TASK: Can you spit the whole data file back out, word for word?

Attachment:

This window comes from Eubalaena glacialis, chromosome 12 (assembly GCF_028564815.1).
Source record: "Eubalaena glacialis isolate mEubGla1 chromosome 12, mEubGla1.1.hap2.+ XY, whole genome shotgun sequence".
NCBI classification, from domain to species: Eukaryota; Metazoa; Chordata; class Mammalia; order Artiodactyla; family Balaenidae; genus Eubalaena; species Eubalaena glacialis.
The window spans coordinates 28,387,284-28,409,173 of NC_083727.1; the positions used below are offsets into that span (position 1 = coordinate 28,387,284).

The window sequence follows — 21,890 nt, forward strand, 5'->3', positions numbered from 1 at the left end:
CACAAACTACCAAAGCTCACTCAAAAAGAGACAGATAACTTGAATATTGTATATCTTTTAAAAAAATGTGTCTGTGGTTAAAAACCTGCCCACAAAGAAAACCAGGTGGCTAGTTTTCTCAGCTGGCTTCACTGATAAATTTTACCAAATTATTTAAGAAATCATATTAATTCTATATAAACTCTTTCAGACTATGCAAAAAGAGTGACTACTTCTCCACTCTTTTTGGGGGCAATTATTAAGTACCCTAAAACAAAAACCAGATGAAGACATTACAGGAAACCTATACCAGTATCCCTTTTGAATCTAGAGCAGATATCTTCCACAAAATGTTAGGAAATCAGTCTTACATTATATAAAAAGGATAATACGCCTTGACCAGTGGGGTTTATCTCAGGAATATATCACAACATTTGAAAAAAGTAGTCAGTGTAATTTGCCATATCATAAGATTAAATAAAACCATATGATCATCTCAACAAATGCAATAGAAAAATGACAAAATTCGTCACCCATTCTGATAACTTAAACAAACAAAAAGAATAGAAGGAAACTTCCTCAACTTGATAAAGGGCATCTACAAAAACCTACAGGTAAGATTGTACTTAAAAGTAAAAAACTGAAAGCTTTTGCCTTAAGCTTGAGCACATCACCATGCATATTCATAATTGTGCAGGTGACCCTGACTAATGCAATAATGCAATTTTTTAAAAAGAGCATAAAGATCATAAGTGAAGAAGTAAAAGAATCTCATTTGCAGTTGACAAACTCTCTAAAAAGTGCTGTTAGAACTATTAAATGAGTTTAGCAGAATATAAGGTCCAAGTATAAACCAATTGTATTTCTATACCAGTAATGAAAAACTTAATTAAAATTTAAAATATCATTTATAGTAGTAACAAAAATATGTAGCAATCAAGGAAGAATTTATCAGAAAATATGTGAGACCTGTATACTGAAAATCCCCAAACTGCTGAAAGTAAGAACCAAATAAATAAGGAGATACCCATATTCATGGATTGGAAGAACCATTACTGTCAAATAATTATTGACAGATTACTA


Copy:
This window comes from Eubalaena glacialis, chromosome 12 (assembly GCF_028564815.1).
Source record: "Eubalaena glacialis isolate mEubGla1 chromosome 12, mEubGla1.1.hap2.+ XY, whole genome shotgun sequence".
NCBI classification, from domain to species: Eukaryota; Metazoa; Chordata; class Mammalia; order Artiodactyla; family Balaenidae; genus Eubalaena; species Eubalaena glacialis.
The window spans coordinates 28,387,284-28,409,173 of NC_083727.1; the positions used below are offsets into that span (position 1 = coordinate 28,387,284).

The window sequence follows — 21,890 nt, forward strand, 5'->3', positions numbered from 1 at the left end:
CACAAACTACCAAAGCTCACTCAAAAAGAGACAGATAACTTGAATATTGTATATCTTTTAAAAAAATGTGTCTGTGGTTAAAAACCTGCCCACAAAGAAAACCAGGTGGCTAGTTTTCTCAGCTGGCTTCACTGATAAATTTTACCAAATTATTTAAGAAATCATATTAATTCTATATAAACTCTTTCAGACTATGCAAAAAGAGTGACTACTTCTCCACTCTTTTTGGGGGCAATTATTAAGTACCCTAAAACAAAAACCAGATGAAGACATTACAGGAAACCTATACCAGTATCCCTTTTGAATCTAGAGCAGATATCTTCCACAAAATGTTAGGAAATCAGTCTTACATTATATAAAAAGGATAATACGCCTTGACCAGTGGGGTTTATCTCAGGAATATATCACAACATTTGAAAAAAGTAGTCAGTGTAATTTGCCATATCATAAGATTAAATAAAACCATATGATCATCTCAACAAATGCAATAGAAAAATGACAAAATTCGTCACCCATTCTGATAACTTAAACAAACAAAAAGAATAGAAGGAAACTTCCTCAACTTGATAAAGGGCATCTACAAAAACCTACAGGTAAGATTGTACTTAAAAGTAAAAAACTGAAAGCTTTTGCCTTAAGCTTGAGCACATCACCATGCATATTCATAATTGTGCAGGTGACCCTGACTAATGCAATAATGCAATTTTTTAAAAAGAGCATAAAGATCATAAGTGAAGAAGTAAAAGAATCTCATTTGCAGTTGACAAACTCTCTAAAAAGTGCTGTTAGAACTATTAAATGAGTTTAGCAGAATATAAGGTCCAAGTATAAACCAATTGTATTTCTATACCAGTAATGAAAAACTTAATTAAAATTTAAAATATCATTTATAGTAGTAACAAAAATATGTAGCAATCAAGGAAGAATTTATCAGAAAATATGTGAGACCTGTATACTGAAAATCCCCAAACTGCTGAAAGTAAGAACCAAATAAATAAGGAGATACCCATATTCATGGATTGGAAGAACCATTACTGTCAAATAATTATTGACAGATTACTA